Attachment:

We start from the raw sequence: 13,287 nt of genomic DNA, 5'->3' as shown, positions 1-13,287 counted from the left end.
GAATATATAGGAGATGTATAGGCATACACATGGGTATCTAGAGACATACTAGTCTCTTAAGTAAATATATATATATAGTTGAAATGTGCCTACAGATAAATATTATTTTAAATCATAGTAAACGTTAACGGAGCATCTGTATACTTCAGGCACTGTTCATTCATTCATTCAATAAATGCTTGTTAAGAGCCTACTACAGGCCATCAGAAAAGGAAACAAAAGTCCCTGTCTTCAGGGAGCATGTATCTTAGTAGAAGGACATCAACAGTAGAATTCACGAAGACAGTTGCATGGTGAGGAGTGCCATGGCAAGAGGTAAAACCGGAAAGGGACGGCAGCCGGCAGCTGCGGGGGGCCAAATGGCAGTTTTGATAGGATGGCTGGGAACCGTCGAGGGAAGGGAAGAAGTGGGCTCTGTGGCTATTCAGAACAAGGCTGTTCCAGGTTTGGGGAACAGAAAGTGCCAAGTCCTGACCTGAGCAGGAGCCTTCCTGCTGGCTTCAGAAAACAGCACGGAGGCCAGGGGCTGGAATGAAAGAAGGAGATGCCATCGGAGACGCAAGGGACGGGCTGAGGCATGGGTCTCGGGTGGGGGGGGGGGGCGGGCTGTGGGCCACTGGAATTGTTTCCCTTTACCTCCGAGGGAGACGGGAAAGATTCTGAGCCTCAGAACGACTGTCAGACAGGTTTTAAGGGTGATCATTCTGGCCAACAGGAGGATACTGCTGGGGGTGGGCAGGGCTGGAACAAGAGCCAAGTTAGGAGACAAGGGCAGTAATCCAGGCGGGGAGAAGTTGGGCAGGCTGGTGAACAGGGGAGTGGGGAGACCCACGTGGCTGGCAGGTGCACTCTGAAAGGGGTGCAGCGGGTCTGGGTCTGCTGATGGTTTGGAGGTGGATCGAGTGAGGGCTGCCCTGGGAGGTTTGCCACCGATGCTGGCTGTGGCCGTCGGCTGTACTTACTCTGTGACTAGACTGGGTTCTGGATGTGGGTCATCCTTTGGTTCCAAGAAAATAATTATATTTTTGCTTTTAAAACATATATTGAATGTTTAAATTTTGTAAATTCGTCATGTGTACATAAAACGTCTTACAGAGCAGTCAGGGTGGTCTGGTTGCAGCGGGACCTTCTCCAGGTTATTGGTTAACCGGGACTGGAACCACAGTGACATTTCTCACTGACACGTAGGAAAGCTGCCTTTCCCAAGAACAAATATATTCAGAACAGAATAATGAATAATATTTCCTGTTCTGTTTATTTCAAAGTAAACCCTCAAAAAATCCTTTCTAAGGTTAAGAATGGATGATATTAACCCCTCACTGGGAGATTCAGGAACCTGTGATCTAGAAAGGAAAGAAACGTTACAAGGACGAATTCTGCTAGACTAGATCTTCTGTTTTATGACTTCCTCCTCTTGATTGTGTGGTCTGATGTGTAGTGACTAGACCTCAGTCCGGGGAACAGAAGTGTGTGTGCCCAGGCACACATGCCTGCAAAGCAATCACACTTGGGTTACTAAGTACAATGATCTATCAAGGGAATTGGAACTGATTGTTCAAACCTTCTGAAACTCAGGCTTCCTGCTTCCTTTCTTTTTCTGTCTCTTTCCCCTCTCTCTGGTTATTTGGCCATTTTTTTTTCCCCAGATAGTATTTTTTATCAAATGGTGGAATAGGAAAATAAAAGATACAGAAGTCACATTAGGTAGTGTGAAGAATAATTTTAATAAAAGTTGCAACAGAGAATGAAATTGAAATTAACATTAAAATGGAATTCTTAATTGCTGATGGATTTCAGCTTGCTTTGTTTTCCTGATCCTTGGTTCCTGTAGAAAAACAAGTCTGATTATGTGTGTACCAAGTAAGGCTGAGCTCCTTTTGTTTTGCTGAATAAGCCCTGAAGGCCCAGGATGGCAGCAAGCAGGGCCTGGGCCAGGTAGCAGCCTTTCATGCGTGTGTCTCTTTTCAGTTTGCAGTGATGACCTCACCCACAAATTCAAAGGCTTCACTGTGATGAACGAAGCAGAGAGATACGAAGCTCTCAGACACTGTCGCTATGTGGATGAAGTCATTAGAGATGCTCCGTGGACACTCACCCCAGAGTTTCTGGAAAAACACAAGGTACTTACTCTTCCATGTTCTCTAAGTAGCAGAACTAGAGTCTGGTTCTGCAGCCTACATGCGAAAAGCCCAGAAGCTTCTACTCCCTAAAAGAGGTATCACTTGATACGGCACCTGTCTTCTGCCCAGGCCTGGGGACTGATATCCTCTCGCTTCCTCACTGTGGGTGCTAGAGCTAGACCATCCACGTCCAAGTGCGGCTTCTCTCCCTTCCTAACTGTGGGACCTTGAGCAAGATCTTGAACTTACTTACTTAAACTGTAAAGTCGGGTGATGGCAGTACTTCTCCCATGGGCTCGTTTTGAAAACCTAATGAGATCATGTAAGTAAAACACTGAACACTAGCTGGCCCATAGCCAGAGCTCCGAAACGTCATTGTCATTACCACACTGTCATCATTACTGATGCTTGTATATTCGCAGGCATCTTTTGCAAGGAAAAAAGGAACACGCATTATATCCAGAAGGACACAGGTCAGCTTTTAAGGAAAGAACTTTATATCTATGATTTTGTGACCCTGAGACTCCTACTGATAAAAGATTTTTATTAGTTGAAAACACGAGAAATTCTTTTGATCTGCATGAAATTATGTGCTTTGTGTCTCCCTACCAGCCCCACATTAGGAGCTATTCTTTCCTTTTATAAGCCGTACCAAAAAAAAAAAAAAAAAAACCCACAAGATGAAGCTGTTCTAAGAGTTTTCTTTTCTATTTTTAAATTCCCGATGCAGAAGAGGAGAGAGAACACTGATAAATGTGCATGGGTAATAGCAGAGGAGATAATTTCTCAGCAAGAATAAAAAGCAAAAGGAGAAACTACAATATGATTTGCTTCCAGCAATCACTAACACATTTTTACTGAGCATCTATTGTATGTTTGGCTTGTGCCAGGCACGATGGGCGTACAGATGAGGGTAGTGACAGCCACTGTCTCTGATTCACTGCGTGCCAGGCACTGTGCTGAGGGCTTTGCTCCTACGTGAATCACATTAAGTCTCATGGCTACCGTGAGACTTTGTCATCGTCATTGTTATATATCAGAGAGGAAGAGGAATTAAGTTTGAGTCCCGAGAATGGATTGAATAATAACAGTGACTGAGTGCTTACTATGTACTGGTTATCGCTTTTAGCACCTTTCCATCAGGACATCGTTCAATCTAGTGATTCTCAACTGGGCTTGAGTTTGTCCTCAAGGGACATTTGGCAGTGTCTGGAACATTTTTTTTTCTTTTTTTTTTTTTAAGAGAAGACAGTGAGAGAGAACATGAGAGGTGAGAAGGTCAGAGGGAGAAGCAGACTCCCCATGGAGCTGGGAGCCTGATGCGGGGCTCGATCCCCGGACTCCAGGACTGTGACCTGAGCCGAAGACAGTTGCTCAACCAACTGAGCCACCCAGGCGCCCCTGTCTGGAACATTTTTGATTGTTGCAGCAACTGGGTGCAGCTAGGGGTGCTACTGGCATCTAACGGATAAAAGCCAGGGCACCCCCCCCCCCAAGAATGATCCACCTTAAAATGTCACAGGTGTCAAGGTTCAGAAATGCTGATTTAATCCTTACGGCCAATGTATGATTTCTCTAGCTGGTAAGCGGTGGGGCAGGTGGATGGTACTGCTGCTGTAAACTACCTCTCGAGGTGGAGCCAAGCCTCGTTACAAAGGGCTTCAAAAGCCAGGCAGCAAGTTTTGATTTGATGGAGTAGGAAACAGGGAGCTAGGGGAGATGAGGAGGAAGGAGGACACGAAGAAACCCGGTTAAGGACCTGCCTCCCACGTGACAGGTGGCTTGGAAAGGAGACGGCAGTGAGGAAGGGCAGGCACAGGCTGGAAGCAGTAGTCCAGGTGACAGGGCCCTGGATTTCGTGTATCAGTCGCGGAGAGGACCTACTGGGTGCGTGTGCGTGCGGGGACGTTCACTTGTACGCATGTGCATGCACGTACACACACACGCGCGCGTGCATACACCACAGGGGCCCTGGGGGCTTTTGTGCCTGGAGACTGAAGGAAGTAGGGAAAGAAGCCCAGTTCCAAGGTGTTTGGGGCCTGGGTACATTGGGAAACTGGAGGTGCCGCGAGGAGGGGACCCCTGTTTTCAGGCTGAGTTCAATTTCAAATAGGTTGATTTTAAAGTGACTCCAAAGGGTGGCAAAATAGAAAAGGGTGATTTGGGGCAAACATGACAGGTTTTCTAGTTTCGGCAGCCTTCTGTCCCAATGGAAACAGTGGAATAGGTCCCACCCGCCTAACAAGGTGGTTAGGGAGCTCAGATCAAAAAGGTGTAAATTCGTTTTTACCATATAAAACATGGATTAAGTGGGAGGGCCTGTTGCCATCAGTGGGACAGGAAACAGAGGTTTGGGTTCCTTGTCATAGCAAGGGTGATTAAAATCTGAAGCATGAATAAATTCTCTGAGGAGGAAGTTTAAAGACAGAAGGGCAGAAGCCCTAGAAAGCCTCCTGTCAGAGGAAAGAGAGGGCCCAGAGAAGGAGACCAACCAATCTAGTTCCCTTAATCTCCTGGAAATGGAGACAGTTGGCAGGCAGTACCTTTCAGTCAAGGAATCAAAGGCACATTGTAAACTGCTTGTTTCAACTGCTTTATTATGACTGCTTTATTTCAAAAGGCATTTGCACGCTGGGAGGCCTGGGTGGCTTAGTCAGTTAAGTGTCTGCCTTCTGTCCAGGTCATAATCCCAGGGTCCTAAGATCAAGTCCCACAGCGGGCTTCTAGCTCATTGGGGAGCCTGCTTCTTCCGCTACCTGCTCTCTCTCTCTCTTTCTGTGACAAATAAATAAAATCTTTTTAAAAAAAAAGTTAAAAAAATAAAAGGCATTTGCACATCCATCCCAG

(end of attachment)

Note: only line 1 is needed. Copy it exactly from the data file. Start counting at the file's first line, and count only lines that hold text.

We start from the raw sequence: 13,287 nt of genomic DNA, 5'->3' as shown, positions 1-13,287 counted from the left end.